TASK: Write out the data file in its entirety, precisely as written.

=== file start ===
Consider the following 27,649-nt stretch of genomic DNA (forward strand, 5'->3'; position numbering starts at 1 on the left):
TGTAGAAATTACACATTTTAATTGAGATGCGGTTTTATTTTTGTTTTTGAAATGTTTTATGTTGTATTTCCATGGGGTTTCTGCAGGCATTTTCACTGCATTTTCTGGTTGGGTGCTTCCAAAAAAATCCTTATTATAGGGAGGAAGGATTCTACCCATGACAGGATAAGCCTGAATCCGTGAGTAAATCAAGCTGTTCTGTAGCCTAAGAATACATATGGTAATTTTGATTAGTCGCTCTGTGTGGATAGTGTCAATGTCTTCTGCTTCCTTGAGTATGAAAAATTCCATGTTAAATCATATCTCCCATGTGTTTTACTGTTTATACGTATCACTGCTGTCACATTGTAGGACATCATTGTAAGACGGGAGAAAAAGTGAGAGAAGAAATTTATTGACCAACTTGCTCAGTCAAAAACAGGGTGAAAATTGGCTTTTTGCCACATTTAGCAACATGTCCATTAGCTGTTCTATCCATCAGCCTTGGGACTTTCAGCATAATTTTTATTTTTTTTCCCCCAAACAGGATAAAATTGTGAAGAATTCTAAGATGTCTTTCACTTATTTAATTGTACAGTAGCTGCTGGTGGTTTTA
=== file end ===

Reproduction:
Consider the following 27,649-nt stretch of genomic DNA (forward strand, 5'->3'; position numbering starts at 1 on the left):
TGTAGAAATTACACATTTTAATTGAGATGCGGTTTTATTTTTGTTTTTGAAATGTTTTATGTTGTATTTCCATGGGGTTTCTGCAGGCATTTTCACTGCATTTTCTGGTTGGGTGCTTCCAAAAAAATCCTTATTATAGGGAGGAAGGATTCTACCCATGACAGGATAAGCCTGAATCCGTGAGTAAATCAAGCTGTTCTGTAGCCTAAGAATACATATGGTAATTTTGATTAGTCGCTCTGTGTGGATAGTGTCAATGTCTTCTGCTTCCTTGAGTATGAAAAATTCCATGTTAAATCATATCTCCCATGTGTTTTACTGTTTATACGTATCACTGCTGTCACATTGTAGGACATCATTGTAAGACGGGAGAAAAAGTGAGAGAAGAAATTTATTGACCAACTTGCTCAGTCAAAAACAGGGTGAAAATTGGCTTTTTGCCACATTTAGCAACATGTCCATTAGCTGTTCTATCCATCAGCCTTGGGACTTTCAGCATAATTTTTATTTTTTTTCCCCCAAACAGGATAAAATTGTGAAGAATTCTAAGATGTCTTTCACTTATTTAATTGTACAGTAGCTGCTGGTGGTTTTA